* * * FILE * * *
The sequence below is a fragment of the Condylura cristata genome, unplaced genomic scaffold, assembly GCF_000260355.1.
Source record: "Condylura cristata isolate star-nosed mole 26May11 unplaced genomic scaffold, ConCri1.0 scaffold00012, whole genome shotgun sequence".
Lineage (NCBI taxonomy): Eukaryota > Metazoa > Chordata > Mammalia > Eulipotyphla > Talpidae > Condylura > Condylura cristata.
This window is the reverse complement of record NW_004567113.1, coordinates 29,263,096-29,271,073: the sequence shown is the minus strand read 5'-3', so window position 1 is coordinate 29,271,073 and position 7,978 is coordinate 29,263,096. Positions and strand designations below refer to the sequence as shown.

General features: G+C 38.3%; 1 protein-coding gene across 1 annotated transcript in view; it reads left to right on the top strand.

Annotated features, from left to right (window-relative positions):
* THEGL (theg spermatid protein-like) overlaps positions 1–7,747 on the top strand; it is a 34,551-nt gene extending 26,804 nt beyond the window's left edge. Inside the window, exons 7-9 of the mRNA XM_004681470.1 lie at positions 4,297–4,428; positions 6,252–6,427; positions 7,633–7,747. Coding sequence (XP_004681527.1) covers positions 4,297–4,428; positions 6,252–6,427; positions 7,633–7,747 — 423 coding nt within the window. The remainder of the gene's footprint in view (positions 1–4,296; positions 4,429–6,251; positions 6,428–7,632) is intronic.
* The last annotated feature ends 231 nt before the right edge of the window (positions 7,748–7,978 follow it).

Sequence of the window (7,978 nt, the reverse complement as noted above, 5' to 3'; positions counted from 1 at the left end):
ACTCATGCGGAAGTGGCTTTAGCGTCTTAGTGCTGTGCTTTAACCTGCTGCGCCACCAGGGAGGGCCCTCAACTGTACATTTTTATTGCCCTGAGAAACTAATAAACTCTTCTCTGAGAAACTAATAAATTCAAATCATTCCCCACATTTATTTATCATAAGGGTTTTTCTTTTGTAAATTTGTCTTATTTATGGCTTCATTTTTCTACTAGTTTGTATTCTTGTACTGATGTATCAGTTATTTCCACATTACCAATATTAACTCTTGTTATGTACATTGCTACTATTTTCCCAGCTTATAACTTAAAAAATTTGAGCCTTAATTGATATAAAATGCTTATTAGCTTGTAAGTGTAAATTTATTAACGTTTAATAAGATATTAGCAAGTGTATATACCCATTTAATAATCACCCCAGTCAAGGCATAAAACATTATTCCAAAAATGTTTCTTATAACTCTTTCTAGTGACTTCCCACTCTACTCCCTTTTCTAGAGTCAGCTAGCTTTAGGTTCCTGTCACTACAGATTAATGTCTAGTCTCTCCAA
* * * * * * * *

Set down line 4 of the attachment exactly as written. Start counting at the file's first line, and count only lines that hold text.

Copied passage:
This window is the reverse complement of record NW_004567113.1, coordinates 29,263,096-29,271,073: the sequence shown is the minus strand read 5'-3', so window position 1 is coordinate 29,271,073 and position 7,978 is coordinate 29,263,096. Positions and strand designations below refer to the sequence as shown.